It is not a secret that the stock market tends to perform better during the end of month/beginning of month and middle of month periods than during the rest of the month. What is less known is that certain sectors tend to perform even better than the overall market during these time periods.
(See also Where NOT to Invest, Er, Soon (Part 1))
Jay’s Seasonal Health Care Strategy
As always, what follows is not a “recommended trading strategy”. It is presented solely as “food for thought” (or perhaps I should say “meds for thought”). Anyway, for illustrative purposes we will adopt an aggressive trading strategy as follows:
*We will use Health Care UltraSector ProFund (ticker HCPIX, which tracks the Dow Jones U.S. Health Care index using leverage of 1.5-to-1; so I the index rises 1% today the fund should rise 1.5%);
We will hold HCPIX ONLY on:
*The last 4 trading days of the month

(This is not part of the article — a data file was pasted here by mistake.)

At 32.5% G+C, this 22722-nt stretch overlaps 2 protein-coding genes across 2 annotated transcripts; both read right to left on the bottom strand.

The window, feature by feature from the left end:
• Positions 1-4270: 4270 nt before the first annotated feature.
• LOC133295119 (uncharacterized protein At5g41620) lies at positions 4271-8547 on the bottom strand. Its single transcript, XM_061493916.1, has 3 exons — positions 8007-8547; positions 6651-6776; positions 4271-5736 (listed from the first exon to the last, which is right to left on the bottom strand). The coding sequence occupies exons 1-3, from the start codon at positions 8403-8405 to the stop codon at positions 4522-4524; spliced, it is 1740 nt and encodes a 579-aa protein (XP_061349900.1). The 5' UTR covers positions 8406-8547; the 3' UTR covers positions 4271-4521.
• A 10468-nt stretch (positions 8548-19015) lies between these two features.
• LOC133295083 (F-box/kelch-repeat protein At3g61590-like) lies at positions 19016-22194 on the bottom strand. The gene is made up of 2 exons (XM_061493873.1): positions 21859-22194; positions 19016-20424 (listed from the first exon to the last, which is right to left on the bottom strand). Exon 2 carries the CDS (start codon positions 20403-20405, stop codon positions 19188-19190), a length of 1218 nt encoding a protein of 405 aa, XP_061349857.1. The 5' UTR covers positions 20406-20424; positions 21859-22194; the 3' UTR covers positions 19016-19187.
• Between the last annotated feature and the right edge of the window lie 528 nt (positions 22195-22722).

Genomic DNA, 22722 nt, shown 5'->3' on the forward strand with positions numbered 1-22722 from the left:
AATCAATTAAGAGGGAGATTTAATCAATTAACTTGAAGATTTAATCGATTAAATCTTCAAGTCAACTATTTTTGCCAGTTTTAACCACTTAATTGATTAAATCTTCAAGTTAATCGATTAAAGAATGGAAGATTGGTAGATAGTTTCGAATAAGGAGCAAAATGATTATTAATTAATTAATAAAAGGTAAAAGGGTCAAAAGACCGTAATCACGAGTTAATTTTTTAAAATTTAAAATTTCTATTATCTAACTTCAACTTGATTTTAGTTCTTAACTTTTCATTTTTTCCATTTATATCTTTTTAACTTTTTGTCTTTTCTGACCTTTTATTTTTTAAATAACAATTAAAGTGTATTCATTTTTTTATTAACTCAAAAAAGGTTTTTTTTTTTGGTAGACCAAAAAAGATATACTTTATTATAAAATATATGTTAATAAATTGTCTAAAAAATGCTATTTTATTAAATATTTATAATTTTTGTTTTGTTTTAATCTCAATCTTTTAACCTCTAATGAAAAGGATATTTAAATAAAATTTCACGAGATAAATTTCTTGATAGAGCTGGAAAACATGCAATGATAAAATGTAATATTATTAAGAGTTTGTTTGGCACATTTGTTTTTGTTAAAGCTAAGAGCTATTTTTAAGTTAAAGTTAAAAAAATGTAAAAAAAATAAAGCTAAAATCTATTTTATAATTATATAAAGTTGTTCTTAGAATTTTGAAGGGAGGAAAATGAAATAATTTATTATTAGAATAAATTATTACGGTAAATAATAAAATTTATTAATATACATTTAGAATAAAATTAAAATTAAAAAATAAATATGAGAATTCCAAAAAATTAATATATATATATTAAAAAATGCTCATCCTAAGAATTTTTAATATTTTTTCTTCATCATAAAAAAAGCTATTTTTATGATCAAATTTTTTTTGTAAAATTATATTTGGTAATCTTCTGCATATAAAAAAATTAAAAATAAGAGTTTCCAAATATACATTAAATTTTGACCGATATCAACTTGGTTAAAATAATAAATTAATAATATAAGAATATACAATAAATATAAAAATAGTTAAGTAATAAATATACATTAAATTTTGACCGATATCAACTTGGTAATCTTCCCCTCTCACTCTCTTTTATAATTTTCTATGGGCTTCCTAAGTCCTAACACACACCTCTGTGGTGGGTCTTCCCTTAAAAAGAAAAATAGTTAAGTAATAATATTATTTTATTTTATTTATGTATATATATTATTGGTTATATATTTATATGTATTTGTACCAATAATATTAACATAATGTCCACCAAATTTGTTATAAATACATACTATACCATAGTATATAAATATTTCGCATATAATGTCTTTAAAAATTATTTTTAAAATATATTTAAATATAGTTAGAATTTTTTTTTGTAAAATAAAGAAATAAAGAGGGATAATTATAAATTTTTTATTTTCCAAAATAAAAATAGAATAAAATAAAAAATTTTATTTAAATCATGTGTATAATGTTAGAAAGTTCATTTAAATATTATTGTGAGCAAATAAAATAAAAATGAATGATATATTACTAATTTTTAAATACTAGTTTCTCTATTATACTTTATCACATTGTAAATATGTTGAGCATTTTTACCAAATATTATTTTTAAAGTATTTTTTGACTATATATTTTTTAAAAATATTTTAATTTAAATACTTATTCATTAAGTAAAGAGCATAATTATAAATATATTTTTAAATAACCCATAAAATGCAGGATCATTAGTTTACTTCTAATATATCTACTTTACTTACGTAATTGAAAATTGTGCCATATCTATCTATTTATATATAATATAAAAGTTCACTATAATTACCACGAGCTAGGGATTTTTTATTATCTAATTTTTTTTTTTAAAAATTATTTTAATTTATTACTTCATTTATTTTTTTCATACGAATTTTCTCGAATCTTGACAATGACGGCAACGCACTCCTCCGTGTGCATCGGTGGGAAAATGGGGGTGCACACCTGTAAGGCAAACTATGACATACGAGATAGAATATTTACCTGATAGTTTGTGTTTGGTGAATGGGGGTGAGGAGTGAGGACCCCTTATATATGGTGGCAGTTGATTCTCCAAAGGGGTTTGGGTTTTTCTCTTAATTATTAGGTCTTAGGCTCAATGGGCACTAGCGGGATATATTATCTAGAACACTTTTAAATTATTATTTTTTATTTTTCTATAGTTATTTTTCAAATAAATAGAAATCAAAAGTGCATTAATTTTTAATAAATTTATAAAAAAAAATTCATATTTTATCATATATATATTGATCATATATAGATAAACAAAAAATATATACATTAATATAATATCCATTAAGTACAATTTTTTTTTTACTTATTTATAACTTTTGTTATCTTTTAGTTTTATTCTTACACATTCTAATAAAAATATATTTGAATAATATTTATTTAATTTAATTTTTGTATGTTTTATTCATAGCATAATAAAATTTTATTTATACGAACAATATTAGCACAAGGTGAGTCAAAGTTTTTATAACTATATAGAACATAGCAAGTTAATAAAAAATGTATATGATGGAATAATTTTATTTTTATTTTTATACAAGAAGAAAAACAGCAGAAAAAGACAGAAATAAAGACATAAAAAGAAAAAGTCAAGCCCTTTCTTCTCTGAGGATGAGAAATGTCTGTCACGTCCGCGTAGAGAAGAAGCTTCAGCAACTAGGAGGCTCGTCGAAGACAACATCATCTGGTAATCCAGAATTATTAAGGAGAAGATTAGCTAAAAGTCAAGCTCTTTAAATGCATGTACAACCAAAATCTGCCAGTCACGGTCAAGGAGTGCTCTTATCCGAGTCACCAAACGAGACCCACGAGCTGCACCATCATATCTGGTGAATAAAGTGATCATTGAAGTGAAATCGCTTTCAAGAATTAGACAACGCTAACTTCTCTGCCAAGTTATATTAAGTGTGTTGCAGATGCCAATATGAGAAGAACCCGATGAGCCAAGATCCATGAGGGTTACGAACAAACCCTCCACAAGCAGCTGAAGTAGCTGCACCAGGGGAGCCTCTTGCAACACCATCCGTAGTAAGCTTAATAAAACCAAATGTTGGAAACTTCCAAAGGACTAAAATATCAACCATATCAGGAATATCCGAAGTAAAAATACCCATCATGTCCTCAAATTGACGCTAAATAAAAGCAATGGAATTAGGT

*The first 2 trading days of the month
*Trading days numbers 9, 10, 11 and 12 each month
The rest of the time we will hold cash; For the purposes of this test, no interest is assumed to be earned while out of HCPIX
Figure 1 displays the hypothetical growth of equity using the approach.
For the record, $1,000 starting on 6/19/2000 grew to $20,995, or +1,999%.
Figure 2 displays the year-by-year results.
Figure 2 – Jay’s Seasonal Health Care Strategy Year-by-Year (6/19/00-5/13/16)
One question that invariably arises when talking about a specific seasonal approach such as this is, “What do I miss by being out of HCPIX the rest of the time?” Based on my own thorough analysis I believe the answer to that question is “Pain and suffering”.
Figure 3 answers the question of what would have happened to an initial $1,000 invested in HCPIX only during “all other days” besides the ones listed earlier.Figure 3 – Growth of $1,000 in HCPIX during all other trading days (6/10/2000-5/13/2016)
For the record, starting on 6/19/2000 (when HCPIX started trading):
*$1,000 invested only during the seasonally favorable periods grew +1,999% (to +$20,995)
*$1,000 invested only during all other days shrank -89% (to $111)
These are the kinds of disparities that we “quantitative types” refer to as “statistically significant”.